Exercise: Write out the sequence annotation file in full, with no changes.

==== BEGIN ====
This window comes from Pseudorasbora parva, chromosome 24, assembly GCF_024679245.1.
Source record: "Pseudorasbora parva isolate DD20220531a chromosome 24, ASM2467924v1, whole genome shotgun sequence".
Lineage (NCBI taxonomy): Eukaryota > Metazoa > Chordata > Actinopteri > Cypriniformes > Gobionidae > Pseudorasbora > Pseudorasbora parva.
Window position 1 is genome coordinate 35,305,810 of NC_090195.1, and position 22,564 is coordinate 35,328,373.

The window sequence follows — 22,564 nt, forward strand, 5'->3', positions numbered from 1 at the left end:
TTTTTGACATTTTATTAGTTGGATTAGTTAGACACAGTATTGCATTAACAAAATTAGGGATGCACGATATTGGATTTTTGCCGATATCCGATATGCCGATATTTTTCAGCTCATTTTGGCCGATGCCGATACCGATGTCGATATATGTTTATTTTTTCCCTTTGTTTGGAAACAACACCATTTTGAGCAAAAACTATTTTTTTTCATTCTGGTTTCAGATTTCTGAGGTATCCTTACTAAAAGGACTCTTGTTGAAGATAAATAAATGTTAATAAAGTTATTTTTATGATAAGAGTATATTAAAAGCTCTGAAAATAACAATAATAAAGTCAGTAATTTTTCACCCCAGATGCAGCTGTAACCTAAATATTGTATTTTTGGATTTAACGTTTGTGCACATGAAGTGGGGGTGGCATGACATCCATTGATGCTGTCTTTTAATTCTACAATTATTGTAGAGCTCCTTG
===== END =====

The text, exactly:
This window comes from Pseudorasbora parva, chromosome 24, assembly GCF_024679245.1.
Source record: "Pseudorasbora parva isolate DD20220531a chromosome 24, ASM2467924v1, whole genome shotgun sequence".
Lineage (NCBI taxonomy): Eukaryota > Metazoa > Chordata > Actinopteri > Cypriniformes > Gobionidae > Pseudorasbora > Pseudorasbora parva.
Window position 1 is genome coordinate 35,305,810 of NC_090195.1, and position 22,564 is coordinate 35,328,373.

The window sequence follows — 22,564 nt, forward strand, 5'->3', positions numbered from 1 at the left end:
TTTTTGACATTTTATTAGTTGGATTAGTTAGACACAGTATTGCATTAACAAAATTAGGGATGCACGATATTGGATTTTTGCCGATATCCGATATGCCGATATTTTTCAGCTCATTTTGGCCGATGCCGATACCGATGTCGATATATGTTTATTTTTTCCCTTTGTTTGGAAACAACACCATTTTGAGCAAAAACTATTTTTTTTCATTCTGGTTTCAGATTTCTGAGGTATCCTTACTAAAAGGACTCTTGTTGAAGATAAATAAATGTTAATAAAGTTATTTTTATGATAAGAGTATATTAAAAGCTCTGAAAATAACAATAATAAAGTCAGTAATTTTTCACCCCAGATGCAGCTGTAACCTAAATATTGTATTTTTGGATTTAACGTTTGTGCACATGAAGTGGGGGTGGCATGACATCCATTGATGCTGTCTTTTAATTCTACAATTATTGTAGAGCTCCTTG